We Are Saved By Grace, Not Works
Guest Author: Jonathan Jones II To believe that we can somehow merge salvation by grace through faith with a system of works through law is false. Ironically, this is the very error that causes us to actually fall from grace (see Galatians 5:1-4). This mistake of trying to mix works and grace is prevalent in the church and causes many people to live in fear, insecurity, and have no assurance or joy of salvation.We are not saved because of our works since all of our works are “filthy rags” before God (see Isaiah 64:6). We must be clothed completely with God’s own robe of righteousness (see Isaiah 61:10).
Paul makes clear that we are NOT saved by our works or anything of our “own doing” (Ephesians 2:8-9, ESV). Paul continually emphasizes this point throughout his writings: “…who saved us and called us to a holy calling not because of our works but because of his own purpose and grace”(2 Timothy 1:9); “…not having a righteousness of my own that comes from law, but that which comes through faith in Christ, the righteousness of God that depends on faith” (Philippians 3:9); “But when the goodness and loving kindness of God our Savior appeared, he saved us, not because of works done by us in righteousness but according to his own mercy, by the washing of regeneration and renewal of the Holy Spirit” (Titus 3:5).
Through the gospel, God has made known that He will place his righteousness upon us through our faith in Jesus Christ as a gift of his grace (see Romans 3:21-26).The thesis of Paul’s explanation of the gospel of Jesus is summarized in Romans 3:28, which literally reads, “For we hold that one is justified by faith apart from works of law.” It was simply based upon his trust (faith) in God that Abraham was “justified” before God (Romans 4:1-3). Paul says plainly that Abraham was “counted as righteous” before God because “his faith was counted as righteousness, just as David also speaks of the blessing of the one to whom God counts righteousness apart from works“ (Romans 4:6).How then do we understand James’ statement about Abraham that “You see that a person is justified by works and not by faith alone” (James 2:24)?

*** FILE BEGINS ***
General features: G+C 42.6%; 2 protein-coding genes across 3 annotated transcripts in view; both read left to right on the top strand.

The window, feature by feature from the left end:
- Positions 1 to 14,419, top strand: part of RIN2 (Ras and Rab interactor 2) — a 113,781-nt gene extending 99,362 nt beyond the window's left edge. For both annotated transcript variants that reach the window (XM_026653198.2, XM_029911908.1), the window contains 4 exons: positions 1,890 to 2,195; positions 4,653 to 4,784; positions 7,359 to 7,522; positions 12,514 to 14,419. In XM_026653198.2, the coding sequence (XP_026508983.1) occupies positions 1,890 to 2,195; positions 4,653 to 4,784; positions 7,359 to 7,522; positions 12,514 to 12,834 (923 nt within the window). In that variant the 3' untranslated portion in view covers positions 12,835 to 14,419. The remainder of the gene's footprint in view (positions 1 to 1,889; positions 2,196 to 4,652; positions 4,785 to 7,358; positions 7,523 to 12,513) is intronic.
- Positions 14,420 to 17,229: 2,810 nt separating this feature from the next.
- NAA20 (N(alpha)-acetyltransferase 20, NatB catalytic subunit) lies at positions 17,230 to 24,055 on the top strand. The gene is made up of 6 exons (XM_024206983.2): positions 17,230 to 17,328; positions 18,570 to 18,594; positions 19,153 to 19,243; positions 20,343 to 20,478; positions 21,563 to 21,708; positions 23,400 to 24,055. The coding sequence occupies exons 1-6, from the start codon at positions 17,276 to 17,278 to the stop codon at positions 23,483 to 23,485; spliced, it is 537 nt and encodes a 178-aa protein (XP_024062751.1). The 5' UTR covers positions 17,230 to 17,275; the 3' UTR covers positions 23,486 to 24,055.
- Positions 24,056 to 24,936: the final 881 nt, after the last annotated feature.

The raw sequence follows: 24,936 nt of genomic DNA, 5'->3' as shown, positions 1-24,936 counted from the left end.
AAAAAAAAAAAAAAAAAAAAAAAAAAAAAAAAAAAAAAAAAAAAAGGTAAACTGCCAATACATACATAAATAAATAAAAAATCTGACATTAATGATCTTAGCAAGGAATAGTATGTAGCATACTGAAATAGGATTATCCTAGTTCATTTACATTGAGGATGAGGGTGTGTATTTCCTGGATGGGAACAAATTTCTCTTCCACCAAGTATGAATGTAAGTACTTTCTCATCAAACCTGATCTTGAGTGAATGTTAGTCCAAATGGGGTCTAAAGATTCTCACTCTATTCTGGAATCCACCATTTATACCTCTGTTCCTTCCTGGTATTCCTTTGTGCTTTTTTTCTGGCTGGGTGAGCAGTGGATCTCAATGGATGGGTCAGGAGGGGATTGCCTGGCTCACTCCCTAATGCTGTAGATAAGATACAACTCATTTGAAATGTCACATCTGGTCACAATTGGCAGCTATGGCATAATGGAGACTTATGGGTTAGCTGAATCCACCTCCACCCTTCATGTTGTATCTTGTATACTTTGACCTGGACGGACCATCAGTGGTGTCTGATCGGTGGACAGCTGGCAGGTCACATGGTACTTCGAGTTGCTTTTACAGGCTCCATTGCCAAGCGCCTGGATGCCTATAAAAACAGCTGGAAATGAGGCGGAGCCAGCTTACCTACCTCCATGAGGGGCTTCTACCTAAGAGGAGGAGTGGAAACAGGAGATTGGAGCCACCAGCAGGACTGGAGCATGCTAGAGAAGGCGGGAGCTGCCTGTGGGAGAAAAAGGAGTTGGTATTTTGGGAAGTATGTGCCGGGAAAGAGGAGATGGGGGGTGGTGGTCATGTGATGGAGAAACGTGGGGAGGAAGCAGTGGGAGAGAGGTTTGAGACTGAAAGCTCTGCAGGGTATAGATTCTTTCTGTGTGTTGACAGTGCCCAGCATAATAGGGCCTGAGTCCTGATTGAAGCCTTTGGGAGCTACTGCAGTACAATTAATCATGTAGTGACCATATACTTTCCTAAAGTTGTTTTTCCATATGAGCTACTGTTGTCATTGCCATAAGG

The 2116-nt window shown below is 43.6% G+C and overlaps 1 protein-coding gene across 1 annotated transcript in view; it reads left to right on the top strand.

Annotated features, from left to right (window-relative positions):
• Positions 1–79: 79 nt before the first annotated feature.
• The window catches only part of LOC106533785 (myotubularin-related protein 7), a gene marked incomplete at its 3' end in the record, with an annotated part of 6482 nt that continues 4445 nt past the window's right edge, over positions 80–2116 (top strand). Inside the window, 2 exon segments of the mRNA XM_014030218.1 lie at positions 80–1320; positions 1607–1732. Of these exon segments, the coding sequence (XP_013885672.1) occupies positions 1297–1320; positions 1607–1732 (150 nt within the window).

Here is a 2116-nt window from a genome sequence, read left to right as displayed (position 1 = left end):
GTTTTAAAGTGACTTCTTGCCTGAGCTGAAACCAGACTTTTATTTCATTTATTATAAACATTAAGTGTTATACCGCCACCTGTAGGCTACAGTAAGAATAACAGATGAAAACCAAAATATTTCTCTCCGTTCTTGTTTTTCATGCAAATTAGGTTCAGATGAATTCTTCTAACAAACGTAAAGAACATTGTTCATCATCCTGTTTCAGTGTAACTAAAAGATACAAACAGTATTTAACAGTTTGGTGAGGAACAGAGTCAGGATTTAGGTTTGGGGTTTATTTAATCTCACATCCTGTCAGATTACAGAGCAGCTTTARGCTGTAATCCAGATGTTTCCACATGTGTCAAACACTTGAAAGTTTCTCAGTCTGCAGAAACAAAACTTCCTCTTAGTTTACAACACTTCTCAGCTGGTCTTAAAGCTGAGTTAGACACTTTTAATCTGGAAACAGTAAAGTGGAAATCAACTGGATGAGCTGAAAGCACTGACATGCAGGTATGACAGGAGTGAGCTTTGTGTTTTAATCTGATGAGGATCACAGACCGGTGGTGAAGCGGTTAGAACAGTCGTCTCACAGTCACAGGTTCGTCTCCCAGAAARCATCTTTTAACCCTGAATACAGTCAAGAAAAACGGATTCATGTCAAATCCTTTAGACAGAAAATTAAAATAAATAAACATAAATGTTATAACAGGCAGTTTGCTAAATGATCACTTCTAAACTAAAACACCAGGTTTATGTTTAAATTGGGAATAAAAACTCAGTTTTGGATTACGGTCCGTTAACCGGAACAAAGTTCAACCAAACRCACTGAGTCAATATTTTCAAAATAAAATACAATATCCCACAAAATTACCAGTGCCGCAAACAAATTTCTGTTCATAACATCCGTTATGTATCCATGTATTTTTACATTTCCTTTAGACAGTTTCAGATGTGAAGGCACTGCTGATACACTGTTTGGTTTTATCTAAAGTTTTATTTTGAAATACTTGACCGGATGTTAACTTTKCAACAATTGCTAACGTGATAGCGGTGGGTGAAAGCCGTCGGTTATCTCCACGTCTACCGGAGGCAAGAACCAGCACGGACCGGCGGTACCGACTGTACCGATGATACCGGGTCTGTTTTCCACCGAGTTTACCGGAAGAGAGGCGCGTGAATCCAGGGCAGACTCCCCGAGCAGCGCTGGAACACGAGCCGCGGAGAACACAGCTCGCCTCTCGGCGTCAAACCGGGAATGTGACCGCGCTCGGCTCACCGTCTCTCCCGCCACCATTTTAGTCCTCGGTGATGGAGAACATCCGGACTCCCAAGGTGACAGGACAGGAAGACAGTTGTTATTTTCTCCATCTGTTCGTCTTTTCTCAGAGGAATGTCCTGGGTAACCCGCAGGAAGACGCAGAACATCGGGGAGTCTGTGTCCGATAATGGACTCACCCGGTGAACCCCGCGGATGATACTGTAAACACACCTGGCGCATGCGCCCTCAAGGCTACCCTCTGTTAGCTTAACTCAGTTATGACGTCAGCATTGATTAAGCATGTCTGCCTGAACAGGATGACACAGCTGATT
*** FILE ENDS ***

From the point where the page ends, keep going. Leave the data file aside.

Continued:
On the surface this may seem like a blatant contradiction of Paul. Clearly it is not. Here is an important point: James is NOT contrasting “works” versus “faith” in James 2. Instead he is contrasting a “living faith” versus a “dead faith” (see James 2:17, 26). The behavior of a person’s life demonstrates whether or not their faith is a living or dead faith. We are saved by grace through faith and not by our works (Ephesians 2:8-8). By simply putting our faith (trust) in God’s gift of grace we are saved.But grace is not just forgiving, it is also transformative. If you really understand the gift of grace (and fully trust it by faith), it will completely transform your life. This transformation of life will demonstrate the behavior (i.e. “works”) of a living faith. One who claims to have faith (but who bears no evidence, “works,” of a living faith) really has a dead faith. A dead faith cannot save.
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